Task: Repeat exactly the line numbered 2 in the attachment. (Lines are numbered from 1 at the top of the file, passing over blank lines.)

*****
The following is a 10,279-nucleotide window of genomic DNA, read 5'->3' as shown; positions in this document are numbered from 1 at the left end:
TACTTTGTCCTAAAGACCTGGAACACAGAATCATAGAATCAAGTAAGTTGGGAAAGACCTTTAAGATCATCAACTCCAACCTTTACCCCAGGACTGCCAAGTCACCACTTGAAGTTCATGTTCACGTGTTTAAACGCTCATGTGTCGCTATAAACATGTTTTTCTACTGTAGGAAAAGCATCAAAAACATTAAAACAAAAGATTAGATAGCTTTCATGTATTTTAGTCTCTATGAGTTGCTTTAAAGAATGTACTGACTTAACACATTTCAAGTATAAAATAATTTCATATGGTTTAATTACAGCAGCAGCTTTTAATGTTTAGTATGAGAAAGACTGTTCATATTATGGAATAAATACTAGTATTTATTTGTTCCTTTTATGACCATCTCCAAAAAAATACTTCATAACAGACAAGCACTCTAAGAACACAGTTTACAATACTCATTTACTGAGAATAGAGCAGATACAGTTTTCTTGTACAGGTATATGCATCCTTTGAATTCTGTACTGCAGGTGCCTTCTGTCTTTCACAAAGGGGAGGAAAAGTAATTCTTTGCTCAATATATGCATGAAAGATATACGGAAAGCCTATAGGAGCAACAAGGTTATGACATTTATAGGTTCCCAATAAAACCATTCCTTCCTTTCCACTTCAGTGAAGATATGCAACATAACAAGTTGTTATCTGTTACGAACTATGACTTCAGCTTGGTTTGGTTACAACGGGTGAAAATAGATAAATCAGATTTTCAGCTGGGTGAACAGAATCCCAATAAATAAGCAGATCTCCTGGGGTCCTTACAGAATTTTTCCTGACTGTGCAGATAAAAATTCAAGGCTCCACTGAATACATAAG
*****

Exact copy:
TACTTTGTCCTAAAGACCTGGAACACAGAATCATAGAATCAAGTAAGTTGGGAAAGACCTTTAAGATCATCAACTCCAACCTTTACCCCAGGACTGCCAAGTCACCACTTGAAGTTCATGTTCACGTGTTTAAACGCTCATGTGTCGCTATAAACATGTTTTTCTACTGTAGGAAAAGCATCAAAAACATTAAAACAAAAGATTAGATAGCTTTCATGTATTTTAGTCTCTATGAGTTGCTTTAAAGAATGTACTGACTTAACACATTTCAAGTATAAAATAATTTCATATGGTTTAATTACAGCAGCAGCTTTTAATGTTTAGTATGAGAAAGACTGTTCATATTATGGAATAAATACTAGTATTTATTTGTTCCTTTTATGACCATCTCCAAAAAAATACTTCATAACAGACAAGCACTCTAAGAACACAGTTTACAATACTCATTTACTGAGAATAGAGCAGATACAGTTTTCTTGTACAGGTATATGCATCCTTTGAATTCTGTACTGCAGGTGCCTTCTGTCTTTCACAAAGGGGAGGAAAAGTAATTCTTTGCTCAATATATGCATGAAAGATATACGGAAAGCCTATAGGAGCAACAAGGTTATGACATTTATAGGTTCCCAATAAAACCATTCCTTCCTTTCCACTTCAGTGAAGATATGCAACATAACAAGTTGTTATCTGTTACGAACTATGACTTCAGCTTGGTTTGGTTACAACGGGTGAAAATAGATAAATCAGATTTTCAGCTGGGTGAACAGAATCCCAATAAATAAGCAGATCTCCTGGGGTCCTTACAGAATTTTTCCTGACTGTGCAGATAAAAATTCAAGGCTCCACTGAATACATAAG